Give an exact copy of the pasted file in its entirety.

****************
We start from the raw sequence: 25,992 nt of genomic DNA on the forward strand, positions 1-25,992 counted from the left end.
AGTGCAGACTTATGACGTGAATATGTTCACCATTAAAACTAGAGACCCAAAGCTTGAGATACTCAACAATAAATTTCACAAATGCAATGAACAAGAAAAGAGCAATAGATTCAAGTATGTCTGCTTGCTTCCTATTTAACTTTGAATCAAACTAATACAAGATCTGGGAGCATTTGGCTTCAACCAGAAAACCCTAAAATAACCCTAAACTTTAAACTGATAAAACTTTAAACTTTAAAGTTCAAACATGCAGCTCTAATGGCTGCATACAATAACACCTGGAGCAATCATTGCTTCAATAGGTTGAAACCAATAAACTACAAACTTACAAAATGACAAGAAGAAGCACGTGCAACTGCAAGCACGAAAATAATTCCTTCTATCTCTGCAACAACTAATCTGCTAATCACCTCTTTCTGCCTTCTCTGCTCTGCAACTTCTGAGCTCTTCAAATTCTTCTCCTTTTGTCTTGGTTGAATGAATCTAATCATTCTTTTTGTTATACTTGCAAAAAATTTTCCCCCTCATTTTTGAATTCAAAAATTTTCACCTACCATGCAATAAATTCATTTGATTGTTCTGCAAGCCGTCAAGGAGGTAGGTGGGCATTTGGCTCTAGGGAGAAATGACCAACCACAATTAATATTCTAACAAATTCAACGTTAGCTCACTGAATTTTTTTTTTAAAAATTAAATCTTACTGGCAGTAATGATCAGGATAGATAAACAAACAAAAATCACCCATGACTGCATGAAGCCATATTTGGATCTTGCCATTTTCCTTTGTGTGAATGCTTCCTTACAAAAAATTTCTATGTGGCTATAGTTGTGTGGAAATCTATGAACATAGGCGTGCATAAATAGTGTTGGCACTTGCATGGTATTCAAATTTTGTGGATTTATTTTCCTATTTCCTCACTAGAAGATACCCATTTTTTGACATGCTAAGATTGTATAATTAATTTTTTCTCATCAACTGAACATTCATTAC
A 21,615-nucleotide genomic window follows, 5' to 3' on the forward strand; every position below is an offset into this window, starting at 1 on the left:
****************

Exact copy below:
We start from the raw sequence: 25,992 nt of genomic DNA on the forward strand, positions 1-25,992 counted from the left end.
AGTGCAGACTTATGACGTGAATATGTTCACCATTAAAACTAGAGACCCAAAGCTTGAGATACTCAACAATAAATTTCACAAATGCAATGAACAAGAAAAGAGCAATAGATTCAAGTATGTCTGCTTGCTTCCTATTTAACTTTGAATCAAACTAATACAAGATCTGGGAGCATTTGGCTTCAACCAGAAAACCCTAAAATAACCCTAAACTTTAAACTGATAAAACTTTAAACTTTAAAGTTCAAACATGCAGCTCTAATGGCTGCATACAATAACACCTGGAGCAATCATTGCTTCAATAGGTTGAAACCAATAAACTACAAACTTACAAAATGACAAGAAGAAGCACGTGCAACTGCAAGCACGAAAATAATTCCTTCTATCTCTGCAACAACTAATCTGCTAATCACCTCTTTCTGCCTTCTCTGCTCTGCAACTTCTGAGCTCTTCAAATTCTTCTCCTTTTGTCTTGGTTGAATGAATCTAATCATTCTTTTTGTTATACTTGCAAAAAATTTTCCCCCTCATTTTTGAATTCAAAAATTTTCACCTACCATGCAATAAATTCATTTGATTGTTCTGCAAGCCGTCAAGGAGGTAGGTGGGCATTTGGCTCTAGGGAGAAATGACCAACCACAATTAATATTCTAACAAATTCAACGTTAGCTCACTGAATTTTTTTTTTAAAAATTAAATCTTACTGGCAGTAATGATCAGGATAGATAAACAAACAAAAATCACCCATGACTGCATGAAGCCATATTTGGATCTTGCCATTTTCCTTTGTGTGAATGCTTCCTTACAAAAAATTTCTATGTGGCTATAGTTGTGTGGAAATCTATGAACATAGGCGTGCATAAATAGTGTTGGCACTTGCATGGTATTCAAATTTTGTGGATTTATTTTCCTATTTCCTCACTAGAAGATACCCATTTTTTGACATGCTAAGATTGTATAATTAATTTTTTCTCATCAACTGAACATTCATTAC
A 21,615-nucleotide genomic window follows, 5' to 3' on the forward strand; every position below is an offset into this window, starting at 1 on the left: